used or are without PCs will use the smaller, simpler
devices and avoid the PC’s complexity; and existing
PC users will adopt them for simplicity, mobility, and
functionality. We clearly see these small personal
devices with annual volumes of several hundred million units becoming the single universal device evolving from the phone, PDA, camera, personal
audio/video device, Web browser, GPS and map, wallet, personal identification, and surrogate memory.
With every TV becoming a computer display, a
coupled SFF becomes the personal computer for the
remaining applications requiring large screens. Cable
companies will also provide access via this channel as
TV is delivered digitally.
Ubiquitous Wireless: WiFi, Cellular Services, and
Wireless Sensor Nets. Unwiring the connection
around the computer and peripherals, televisions, and
other devices by high-speed radio links is useful but
the function is “unwiring,” and not platform creation.
Near-Field Communication (NFC) using RF or magnetic coupling offers a new interface that can be used
to communicate a person’s identity that could form a
new class for wallets and identity. However, most
likely the communication channel and biometric technology taken together just increase the functionality of
Wireless Sensor Nets: New Platform, Network,
and Applications. Combining the platform, wireless
network, and interface into one to integrate with
other systems by sensing and effecting is clearly a
new class that has been forming since 2002 with a
number of new companies that are offering
unwiring, and hence reduced cost for existing applications, such as process, building, home automation,
and control. Standards surrounding the 802.15.4
link that competes in the existing unlicensed RF
bands with 802.11xyz, Bluetooth, and phone transmission are being established.
New applications will be needed for wireless sensor
nets to become a true class versus just unwiring the
world. If, for example, these chips become part of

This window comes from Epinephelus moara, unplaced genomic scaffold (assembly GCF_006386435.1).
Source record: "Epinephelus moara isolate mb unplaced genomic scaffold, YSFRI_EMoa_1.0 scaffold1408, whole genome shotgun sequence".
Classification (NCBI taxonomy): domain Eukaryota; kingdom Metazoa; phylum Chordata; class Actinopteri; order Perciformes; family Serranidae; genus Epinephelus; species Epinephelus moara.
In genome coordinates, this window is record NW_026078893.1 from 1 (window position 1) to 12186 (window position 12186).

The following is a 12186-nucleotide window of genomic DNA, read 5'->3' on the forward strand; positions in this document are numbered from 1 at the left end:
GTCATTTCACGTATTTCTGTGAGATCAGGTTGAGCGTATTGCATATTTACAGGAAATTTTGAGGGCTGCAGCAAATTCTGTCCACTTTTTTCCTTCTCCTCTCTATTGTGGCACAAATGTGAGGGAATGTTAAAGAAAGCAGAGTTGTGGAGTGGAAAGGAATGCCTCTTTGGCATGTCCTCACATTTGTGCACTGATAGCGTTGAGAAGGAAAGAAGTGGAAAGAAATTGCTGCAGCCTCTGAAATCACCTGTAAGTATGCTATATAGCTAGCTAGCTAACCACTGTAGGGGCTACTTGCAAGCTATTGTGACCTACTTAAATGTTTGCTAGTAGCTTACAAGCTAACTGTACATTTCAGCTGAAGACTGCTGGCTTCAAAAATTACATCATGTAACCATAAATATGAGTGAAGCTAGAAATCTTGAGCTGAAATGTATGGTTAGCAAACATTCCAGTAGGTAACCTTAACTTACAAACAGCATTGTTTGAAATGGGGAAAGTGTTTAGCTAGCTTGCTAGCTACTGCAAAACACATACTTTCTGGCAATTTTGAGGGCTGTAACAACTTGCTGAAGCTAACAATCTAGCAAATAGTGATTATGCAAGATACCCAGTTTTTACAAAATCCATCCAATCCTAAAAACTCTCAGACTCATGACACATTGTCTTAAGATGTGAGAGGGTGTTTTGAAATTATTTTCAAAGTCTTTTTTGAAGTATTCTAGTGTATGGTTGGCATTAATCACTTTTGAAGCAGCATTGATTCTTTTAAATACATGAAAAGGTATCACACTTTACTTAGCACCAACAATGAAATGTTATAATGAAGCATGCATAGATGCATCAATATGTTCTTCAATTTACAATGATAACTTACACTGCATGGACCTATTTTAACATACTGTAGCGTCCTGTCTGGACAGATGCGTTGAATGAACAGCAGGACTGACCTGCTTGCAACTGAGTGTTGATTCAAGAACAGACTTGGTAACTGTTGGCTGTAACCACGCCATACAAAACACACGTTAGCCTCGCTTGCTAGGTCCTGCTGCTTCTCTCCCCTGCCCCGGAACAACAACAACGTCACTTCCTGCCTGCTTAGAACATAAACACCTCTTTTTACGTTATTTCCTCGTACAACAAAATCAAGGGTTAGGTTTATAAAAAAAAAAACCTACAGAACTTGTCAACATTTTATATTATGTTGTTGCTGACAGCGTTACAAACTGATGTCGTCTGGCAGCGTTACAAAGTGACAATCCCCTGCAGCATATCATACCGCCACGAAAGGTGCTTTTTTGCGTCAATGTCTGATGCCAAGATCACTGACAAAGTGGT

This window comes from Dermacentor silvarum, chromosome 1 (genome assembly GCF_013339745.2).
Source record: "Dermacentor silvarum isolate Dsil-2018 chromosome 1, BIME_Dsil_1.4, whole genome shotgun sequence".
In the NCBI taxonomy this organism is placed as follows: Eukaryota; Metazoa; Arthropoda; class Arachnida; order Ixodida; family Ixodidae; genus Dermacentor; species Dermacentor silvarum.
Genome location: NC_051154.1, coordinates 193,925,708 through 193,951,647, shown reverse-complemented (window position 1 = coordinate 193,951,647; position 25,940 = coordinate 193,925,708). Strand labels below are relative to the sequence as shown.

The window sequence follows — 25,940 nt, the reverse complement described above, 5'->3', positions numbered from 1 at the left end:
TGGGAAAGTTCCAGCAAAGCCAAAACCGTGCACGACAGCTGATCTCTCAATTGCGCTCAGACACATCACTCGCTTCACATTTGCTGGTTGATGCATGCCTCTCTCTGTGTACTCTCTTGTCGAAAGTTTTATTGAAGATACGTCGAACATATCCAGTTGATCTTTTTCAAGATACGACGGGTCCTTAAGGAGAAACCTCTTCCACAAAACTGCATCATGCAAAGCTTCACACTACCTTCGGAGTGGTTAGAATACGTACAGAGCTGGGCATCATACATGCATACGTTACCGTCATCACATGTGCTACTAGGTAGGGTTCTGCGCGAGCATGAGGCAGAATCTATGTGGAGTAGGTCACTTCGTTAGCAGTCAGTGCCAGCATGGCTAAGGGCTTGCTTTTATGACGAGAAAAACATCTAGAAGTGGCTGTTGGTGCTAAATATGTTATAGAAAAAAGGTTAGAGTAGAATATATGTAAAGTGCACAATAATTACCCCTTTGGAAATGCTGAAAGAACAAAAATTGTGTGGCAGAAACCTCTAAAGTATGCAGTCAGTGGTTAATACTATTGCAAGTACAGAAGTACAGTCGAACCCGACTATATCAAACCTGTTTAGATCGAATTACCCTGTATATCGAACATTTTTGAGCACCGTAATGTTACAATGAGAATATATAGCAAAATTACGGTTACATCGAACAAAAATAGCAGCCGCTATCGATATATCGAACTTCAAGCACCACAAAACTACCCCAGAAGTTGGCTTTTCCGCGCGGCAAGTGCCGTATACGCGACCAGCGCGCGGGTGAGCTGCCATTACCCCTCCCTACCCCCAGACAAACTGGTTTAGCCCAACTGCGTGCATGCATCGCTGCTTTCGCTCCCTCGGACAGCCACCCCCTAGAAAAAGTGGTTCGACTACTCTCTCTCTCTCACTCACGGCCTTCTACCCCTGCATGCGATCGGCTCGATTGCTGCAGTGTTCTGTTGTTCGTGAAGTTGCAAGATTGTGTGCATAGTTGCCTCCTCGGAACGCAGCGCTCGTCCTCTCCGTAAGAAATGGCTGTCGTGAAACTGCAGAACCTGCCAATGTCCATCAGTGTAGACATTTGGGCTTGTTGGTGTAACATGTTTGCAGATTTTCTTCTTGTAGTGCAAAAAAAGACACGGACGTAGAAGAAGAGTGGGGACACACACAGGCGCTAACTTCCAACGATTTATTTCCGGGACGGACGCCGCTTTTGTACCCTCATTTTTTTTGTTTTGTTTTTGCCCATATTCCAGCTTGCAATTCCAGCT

everything that needs to communicate in the whole IT
hierarchy, a class will be established. They carry out
three functions when part of a fixed environment or a
moving object: sense/effect; recording of the state of a
person or object (things such as scales, appliances,
switches, thermometers, and thermostats) including
its location and physical characteristics; and communication to the WiFi or other special infrastructure
network for reporting. RFID is part of this potentially
very large class of trillions. Just as billions of clients
needed millions of servers, a trillion dust-sized wireless
sensing devices will be coupled to a billion other
Bell’s Law explains the history of the computing
industry based on the properties of computer classes
and their determinants. This article has posited a
general theory for the creation, evolution, and death
of various priced-based computer classes that have
come about through circuit and semiconductor
technology evolution from 1951. The exponential
transistor density increases forecast by Moore’s Law
[ 6] being the principle basis for the rise, dominance,
and death of computer classes after the 1971 microprocessor introduction. Classes evolve along three
paths: constant price and increasing performance of
an established class; supercomputers—a race to
build the largest computer of the day; and novel,
lower-priced “minimal computers.” A class can be
subsumed by a more rapidly evolving, powerful, less-expensive class given an interface and functionality.
In 2010, the powerful microprocessor will be the
basis for nearly all classes from personal computers
and servers costing a few thousand dollars to scalable
servers costing a few hundred million dollars. Coming rapidly are billions of cell phones for personal
computing and the tens of billions of wireless sensor
networks to unwire and interconnect everything. As
I stated at the outset, in the 1950s a person could
walk inside a computer and by 2010 a computer
cluster with millions of processors will have
expanded to the size of a building. Perhaps more significantly, computers are beginning to “walk” inside
of us. c
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3. Bell, G. and Strecker, W. Computer structures: What have we learned
from the PDP- 11. IEEE Computer Conference Proceedings (Florida, Nov.
4. Christensen, C.M. The Innovator’s Dilemma. Harvard Business School
5. Gray, J. and Shenoy, P. Rules of thumb in data engineering. In
Proceedings of ICDE200 (San Diego, Mar. 1– 4, 2000). IEEE press.
6. Moore, G.E. Cramming more components onto integrated circuits.
Electronics 8, 39 (Apr. 19, 1965); revised 1975.
7. Nelson, D.L. and Bell, C.G. The evolution of workstations. IEEE Circuits and Devices Magazine (July 1986), 12– 15.
GORDON BELL ( email@example.com) is a principal researcher in
Microsoft Research Silicon Valley, working in the San Francisco
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